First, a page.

In addition to protecting nanoparticles 40 and suppressing agglomeration, coating 42 can also be designed to interact with the surfaces of nanoparticles 40 in a beneficial way. For example, halogenated outer coating layer 42 can include a material that reacts with and neutralizes an undesirable radical group, for example an OH or ester containing group, that can sometimes be found on the surfaces of nanoparticles 40. In this way, coating 42 can prevent the undesirable radical from reacting with halogenated polymer matrix 10.
Coatings on nanoparticles 40 are not limited to a single layer, such as halogenated outer coating layer 42 shown in FIG. 4. Rather, nanoparticles 40 can be coated with a plurality of layers.
Nanoparticles 40 can be coated in several ways. For example, nanoparticles 40 can be coated in situ, or, in other words, during the formation process. More specifically, nanoparticles 40 can be formed in the presence of a coating material. In this,way, for example, once nanoparticles 40 have dried to form an aerosol, they may already include coating 42 of the desired material.
Additionally, coating 42 can be formed by placing the nanoparticles into direct contact with the coating material. For example, nanoparticles 40 can be dispersed into a solution including a coating material. In some instances, nanoparticles 40 can include a residual coating left over from the formation process. In these instances, nanoparticles 40 can be placed into a solvent including constituents for forming the outer layer. Once in the solvent, a chemical replacement reaction can be performed to substitute outer coating layer 42 for the preexisting coating on each of nanoparticles 40.
Inner coating layer 44, which can include one or more passivation layers, can be formed prior to formation of outer coating layer 42 using methods similar to those for forming outer coating layer 42.
Once nanoparticles 40 have been formed and coated, they can be dispersed into host matrix 10. To obtain a substantially uniform distribution of nanoparticles 40 within host matrix 10, a high shear stress mixer can be used. Examples of a high shear stress mixer are a homogenizer and a jet mixer.
According to yet another aspect of the present invention, a microresonator is provided that comprises, a nanoparticle composite material, as described above, having a shape that is bounded at least in part by a reflecting surface in which electromagnetic radiation having a discrete frequency can set up a standing wave mode. Methods for fabricating microresonators are also provided.
As shown in
In contrast to microring 50, which has unused center portion 52, microdisk 60 has no such portion. A microdisk resonator is solid and can take the form, for example, of a circular,ellipsoidal, or polygon, planar disk. Microsphere resonator 70 is generally defined by its spherical symmetry, but it will be appreciated that other shapes, such as asymmetric ellipsoids, are also included. Microline resonator 80 is any substantially one-dimensional waveguide that has a length that is appropriate to induce resonation. For example, a conventional laser can be constructed from a linear microcavity, such as microline resonator 80. A microplate is any resonator having a substantially fixed thickness and a two-dimensional shape that sets up one or more appropriate standing wave modes.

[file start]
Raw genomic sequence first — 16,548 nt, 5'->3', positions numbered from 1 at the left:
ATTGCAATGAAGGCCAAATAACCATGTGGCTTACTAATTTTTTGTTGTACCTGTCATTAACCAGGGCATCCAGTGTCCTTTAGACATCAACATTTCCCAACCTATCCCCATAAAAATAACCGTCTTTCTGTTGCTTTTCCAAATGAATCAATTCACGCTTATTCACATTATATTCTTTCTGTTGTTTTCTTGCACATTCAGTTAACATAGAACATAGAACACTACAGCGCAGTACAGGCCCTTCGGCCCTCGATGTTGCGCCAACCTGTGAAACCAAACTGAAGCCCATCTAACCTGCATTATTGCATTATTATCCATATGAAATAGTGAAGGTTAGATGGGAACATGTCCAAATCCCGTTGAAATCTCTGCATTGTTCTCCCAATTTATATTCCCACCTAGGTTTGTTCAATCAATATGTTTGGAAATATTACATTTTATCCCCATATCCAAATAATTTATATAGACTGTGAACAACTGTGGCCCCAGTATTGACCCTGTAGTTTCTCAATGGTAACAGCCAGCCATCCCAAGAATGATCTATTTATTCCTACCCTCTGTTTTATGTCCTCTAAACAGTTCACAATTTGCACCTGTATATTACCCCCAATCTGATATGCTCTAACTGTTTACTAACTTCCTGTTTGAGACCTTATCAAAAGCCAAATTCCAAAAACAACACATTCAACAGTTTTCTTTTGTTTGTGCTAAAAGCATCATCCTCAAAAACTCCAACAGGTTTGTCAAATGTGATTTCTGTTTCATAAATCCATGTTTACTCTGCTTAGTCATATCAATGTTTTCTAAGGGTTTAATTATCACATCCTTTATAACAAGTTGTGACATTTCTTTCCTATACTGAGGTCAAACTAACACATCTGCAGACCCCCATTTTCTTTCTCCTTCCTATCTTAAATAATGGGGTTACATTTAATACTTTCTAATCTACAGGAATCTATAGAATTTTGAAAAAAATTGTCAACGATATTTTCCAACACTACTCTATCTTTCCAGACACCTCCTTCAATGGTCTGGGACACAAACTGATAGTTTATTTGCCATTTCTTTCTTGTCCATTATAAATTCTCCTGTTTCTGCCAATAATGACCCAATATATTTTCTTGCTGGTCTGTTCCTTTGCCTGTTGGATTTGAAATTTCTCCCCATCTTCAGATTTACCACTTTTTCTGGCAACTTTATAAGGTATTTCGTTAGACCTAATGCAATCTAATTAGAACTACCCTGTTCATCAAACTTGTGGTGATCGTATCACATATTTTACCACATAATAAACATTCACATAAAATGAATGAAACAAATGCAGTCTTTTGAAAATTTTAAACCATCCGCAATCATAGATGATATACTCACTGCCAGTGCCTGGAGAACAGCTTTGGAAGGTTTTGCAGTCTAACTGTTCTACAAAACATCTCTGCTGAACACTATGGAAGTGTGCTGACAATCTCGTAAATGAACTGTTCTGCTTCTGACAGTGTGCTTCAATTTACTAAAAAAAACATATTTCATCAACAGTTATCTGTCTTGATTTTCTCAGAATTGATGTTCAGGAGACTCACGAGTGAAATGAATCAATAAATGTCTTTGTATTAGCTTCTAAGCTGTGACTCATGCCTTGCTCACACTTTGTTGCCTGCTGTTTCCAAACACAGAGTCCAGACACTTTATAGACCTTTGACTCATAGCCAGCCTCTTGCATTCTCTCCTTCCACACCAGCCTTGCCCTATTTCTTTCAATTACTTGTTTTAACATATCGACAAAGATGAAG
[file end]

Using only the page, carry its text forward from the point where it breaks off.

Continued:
It will be appreciated that the resonators shown in
As discussed above, the nanocomposite material used to form a resonator according to this invention can have very high refractive indices, generally between about 2 and about 5, but even a higher refractive index is possible using appropriate types and concentrations of nanoparticles. As mentioned above, cladding layers can be formed from any material having a relatively low refractive index to facilitate, as much as possible, total internal reflection of light at the core-cladding interface.
When the difference between the refractive indices of the core and cladding materials is large, a resonator can be fabricated with a small turning radius. Thus, core materials according to this invention that have a relatively high refractive index (e.g., between about 2 and about 5) when combined with cladding materials that have a relatively low refractive index can be particularly useful in fabricating microring, microdisk, and microsphere resonators with very small dimensions. Polymer cladding materials according to this invention generally have refractive indicies between about 1 and about 1.5, and more typically between about 1.28 and about 1.40.
The polymer matrix material, such as a halogenated polymer previously described, enables conventional photolithographic techniques to be used. Such techniques enable the fabrication of microring resonator devices with relatively smooth core-cladding interfaces, thereby obtaining low loss waveguides and enabling large Q-factors of up to about 10,000 and higher.
Multiple microring resonators can be used together to improve filter or switching performance. For example,
Alternatively, multiple coupled microring resonators can be used. For example,
It will be appreciated that the number of microring resonators need not be three. Additional microring resonators, for example, can be used to form higher order filters with larger effective Q-factors. Also, consistent with this invention, microring resonators can be coupled to each other or to optical waveguides using any conventional coupling technique, including particularly evanescent coupling techniques.
The size of a microring resonator according to this invention depends on the desired operational optical frequency and the limitations of the fabrication techniques available. For example, microring resonators according to this invention can have any useful radius (i.e., radius 120 of FIG. 7), including a radius between about 1 micron and about 25 microns, and particularly between about 2.5 microns and about 10 microns. Also, the cross sectional dimension of the core is typically between about 0.1 micron and about 5 microns, and usually between about 0.2 micron and about 1 micron, although this dimension is subject to material and fabrication design constraints.